As Zimbabwe’s problems have begun to worsen, Mugabe plans on running in the next presidential election in 2008. By then, he will have finished another six-year term at the age of 84, marking 28 years in power. Recently, Mugabe’s opposition, the Movement for Democratic Change (MDC), has been trying to gain control. However, the party has lost three national elections that were allegedly rigged. Adding to the MDC’s inability to gain power are documented cases of political intimidation of opposition parties and their supporters . Without a solid opposition, Mugabe is able to strengthen his authority. Just recently, a bill was introduced that would create a new 40-seat Senate, remove landowners’ right to appeal against expropriation, and deny passports to Mugabe’s critics. Mugabe knows how to maximize his power as president and prevent others from speaking out. Unless a civil war breaks out or he finally dies, Mugabe and his party will stay in power, only to ruin Zimbabwe.
Check Out this Site (It’s a slideshow):
http://news.bbc.co.uk/1/shared/spl/hi/picture_gallery/05/africa_zimbabwe_artists_face_the_crisis/html/1.stm If you go to this site, you can see video of Zimbabwe’s conditions (top of left column):
 “Mugabe: ‘People Very Happy.’” News24.com. 19 September 2005. 15 October
 “Zimbabwe Admits ‘errors’ on Land.” BBC News. 1 November 2005. 13 November
 “Zimbabwe’s Poverty is Man-Made.” Business Report. 21 September 2005. 15
 “Zimbabwe.” CIA World Fact Book. 1 November 2005. 13 November 2005.
 “U.S. Envoy Blames Mugabe for Crisis.” CNN.com. 3 November 2005. 4 November
 “Country Profile: Zimbabwe.” BBC News. 5 October 2005. 13 November 2005.
29 October 2005.
 “Mugabe: Going Strong after 25 years.” September 2005. 13 November 2005.
 “So Where Are Zimbabweans Going?” 11 August 2005. 13 November 2005.
 “Zimbabwe: Obstacles to Free and Fair Elections Documented.” Human Rights
Watch. 21 March 2005. 29 October 2005.
Zimbabwe: On a fast track to Disaster? by Katie D.
To say that Zimbabwe is simply on a path toward disaster would be a gross understatement of the situation. Since his election at the time of Zimbabwe’s independence in 1980, President Robert Mugabe and his ZANU-PF party have taken any possibility the country had for success and virtually thrown it down the drain. Mugabe’s most outrageous violations of the rule of law and human rights thus far have been the land reforms starting in 2000 and the slum clearance movement, which began in 2005. Both of these have already crippled the agricultural sector and left hundreds of thousands of Zimbabweans hungry, homeless, and without jobs. Even with Mugabe expected to resign in 2008, political turmoil within Zimbabwe continues to increase. The only substantial opposition to his ZANU-PF party, which is experiencing many of problems of their own, is the crumbling MDC party. As the MDC party deteriorates, and the ZANU-PF party continues to violate and starve its own people, the prospect of political stability in Zimbabwe is diminished.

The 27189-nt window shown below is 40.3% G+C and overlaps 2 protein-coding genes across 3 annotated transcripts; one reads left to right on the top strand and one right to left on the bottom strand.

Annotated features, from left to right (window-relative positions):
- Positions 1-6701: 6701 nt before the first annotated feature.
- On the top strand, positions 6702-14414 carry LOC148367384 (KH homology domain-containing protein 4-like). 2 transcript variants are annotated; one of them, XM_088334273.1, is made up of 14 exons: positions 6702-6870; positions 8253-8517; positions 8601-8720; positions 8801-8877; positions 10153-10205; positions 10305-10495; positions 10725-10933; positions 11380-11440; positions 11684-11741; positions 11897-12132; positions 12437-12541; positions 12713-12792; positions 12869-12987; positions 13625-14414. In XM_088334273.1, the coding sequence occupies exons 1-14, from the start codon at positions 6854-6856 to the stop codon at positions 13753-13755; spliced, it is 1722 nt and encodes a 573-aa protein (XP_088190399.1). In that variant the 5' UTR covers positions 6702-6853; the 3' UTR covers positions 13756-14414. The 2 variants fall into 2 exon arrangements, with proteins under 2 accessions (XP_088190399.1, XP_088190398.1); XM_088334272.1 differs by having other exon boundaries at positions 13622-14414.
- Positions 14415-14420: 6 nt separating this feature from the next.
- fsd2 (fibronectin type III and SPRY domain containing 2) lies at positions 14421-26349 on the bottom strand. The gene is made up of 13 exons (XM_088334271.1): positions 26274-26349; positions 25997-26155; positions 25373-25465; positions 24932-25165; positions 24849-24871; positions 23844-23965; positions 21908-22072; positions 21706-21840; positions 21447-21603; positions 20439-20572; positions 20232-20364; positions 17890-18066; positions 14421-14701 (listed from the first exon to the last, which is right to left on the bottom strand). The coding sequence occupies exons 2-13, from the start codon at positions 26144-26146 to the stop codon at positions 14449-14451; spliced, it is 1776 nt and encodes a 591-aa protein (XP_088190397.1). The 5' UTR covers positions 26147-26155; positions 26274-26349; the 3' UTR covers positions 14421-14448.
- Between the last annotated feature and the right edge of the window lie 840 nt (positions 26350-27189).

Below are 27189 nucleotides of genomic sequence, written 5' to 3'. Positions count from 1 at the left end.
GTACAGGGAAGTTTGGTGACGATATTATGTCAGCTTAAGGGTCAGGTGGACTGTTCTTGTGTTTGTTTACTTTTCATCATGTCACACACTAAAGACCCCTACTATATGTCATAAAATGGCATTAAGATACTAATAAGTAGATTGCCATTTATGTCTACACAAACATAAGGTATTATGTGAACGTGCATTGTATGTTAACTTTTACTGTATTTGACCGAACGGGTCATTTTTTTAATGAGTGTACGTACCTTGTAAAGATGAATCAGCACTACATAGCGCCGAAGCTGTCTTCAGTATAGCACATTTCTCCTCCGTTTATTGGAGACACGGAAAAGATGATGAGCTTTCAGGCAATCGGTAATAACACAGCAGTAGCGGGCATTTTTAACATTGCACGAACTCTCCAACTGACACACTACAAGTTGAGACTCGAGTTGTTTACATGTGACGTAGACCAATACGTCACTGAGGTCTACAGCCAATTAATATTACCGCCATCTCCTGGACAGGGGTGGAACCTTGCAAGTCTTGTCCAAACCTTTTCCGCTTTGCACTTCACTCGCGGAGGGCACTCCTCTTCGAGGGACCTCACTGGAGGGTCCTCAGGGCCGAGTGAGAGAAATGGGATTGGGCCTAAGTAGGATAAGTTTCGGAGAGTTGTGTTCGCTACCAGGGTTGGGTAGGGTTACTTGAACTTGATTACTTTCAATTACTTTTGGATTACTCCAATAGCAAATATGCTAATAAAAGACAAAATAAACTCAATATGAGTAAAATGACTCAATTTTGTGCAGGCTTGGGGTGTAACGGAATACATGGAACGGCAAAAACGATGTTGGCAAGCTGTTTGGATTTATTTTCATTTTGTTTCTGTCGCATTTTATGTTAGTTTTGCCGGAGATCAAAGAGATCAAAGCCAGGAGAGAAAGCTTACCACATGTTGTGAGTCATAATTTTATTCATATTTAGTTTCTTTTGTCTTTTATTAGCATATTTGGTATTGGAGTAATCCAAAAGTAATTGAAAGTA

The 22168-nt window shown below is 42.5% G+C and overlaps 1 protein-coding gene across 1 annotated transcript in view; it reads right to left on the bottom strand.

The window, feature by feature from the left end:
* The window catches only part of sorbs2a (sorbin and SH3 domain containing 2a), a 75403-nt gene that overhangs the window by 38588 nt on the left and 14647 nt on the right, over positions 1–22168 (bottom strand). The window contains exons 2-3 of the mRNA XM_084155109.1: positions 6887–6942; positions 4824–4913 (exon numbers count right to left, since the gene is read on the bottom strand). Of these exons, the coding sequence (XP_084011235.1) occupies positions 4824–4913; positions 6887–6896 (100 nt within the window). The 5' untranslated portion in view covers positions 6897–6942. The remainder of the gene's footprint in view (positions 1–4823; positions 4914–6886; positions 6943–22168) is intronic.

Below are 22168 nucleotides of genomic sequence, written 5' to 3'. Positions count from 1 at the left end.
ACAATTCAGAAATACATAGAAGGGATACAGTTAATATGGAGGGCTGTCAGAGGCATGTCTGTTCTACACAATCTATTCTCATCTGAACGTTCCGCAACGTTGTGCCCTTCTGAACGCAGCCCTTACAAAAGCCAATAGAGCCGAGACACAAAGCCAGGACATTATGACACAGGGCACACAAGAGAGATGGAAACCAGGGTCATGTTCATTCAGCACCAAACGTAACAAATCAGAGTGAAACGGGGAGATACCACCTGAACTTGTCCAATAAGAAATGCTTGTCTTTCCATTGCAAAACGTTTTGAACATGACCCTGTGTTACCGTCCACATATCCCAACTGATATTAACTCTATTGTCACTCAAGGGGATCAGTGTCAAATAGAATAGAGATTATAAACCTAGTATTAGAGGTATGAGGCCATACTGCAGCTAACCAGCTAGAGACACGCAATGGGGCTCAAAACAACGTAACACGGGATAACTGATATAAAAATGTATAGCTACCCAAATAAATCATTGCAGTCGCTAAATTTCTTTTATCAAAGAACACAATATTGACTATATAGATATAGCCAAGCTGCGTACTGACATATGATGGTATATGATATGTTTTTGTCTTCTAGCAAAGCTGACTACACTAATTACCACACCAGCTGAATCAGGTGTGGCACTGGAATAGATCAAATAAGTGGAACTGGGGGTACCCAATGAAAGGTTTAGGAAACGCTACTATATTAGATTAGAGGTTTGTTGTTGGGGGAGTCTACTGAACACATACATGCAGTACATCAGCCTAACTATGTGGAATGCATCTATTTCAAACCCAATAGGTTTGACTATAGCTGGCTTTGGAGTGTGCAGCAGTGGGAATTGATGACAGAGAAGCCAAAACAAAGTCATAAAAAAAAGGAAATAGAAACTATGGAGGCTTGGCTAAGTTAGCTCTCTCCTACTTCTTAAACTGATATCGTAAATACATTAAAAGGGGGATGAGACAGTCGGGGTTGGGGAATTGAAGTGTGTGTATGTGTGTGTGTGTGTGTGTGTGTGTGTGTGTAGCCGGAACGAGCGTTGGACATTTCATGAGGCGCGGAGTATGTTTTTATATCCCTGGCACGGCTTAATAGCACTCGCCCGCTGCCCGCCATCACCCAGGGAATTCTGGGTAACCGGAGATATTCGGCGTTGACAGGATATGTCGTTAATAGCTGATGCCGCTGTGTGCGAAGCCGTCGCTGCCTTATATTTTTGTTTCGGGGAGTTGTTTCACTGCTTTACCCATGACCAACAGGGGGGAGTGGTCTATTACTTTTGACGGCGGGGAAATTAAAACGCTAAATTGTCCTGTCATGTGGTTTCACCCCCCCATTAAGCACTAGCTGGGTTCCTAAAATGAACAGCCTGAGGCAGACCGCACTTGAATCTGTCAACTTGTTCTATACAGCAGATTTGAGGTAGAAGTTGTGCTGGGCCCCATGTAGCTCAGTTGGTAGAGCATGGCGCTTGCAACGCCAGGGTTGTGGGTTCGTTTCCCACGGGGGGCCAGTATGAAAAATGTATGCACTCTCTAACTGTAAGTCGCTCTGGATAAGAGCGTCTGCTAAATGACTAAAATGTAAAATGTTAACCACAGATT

Although Zimbabwe was once considered Southern Africa’s breadbasket, Zimbabweans are currently deep in a hunger crisis. Relief prospects seem grim due to the government’s crumbling relationship with NGO’s and other food aid donors. To make matters worse, President Mugabe has said, “if charity comes our way, we will use it…we don’t need America and we don’t need Britain”. He would rather ignore the absolute fact that millions are starving and continue to declare to the international community “Zimbabweans would choke if they were given any more food”. (1) HIV/AIDS presents another major problem in Zimbabwe, especially since many people dying of the disease are roughly between the ages of 18 and 30, and are the group most likely to bring democratic progress. The disease is strongly related to Zimbabwe’s problems of political stability and the recommendations that come out of research in this area show that in order for any democratization program to succeed, it must take HIV/AIDS into account. (2)
When he was first elected 25 years ago, President Mugabe expressed his commitment “to a process of national reconciliation and reconstruction as well as moderate socioeconomic change”. He also announced “that his government would begin investigating ways of reversing past discriminatory policies in land distribution, education, employment and wages”. (3) Knowing this it shouldn’t have surprised anyone when he followed through on his plan twenty years later. Mugabe began seizing white owned farms and redistributing them to landless blacks in addition to destroying countless homes and buildings in poor urban areas through his slum clearance operations known as “Operation Restore Order” or “Operation Murambatsvina” in 2005. The International Crisis Group’s report on this issue found that “Operation Murambatsvina cost some 700,000 Zimbabweans their homes or livelihoods or both and otherwise affected nearly a fifth of the troubled country’s population. Its impact, as documented in a scathing UN report, has produced a political shock that has returned Zimbabwe to the international spotlight and made the quality of its governance almost impossible for its regional neighbors to ignore, however difficult they find it to be overly critical.” (4)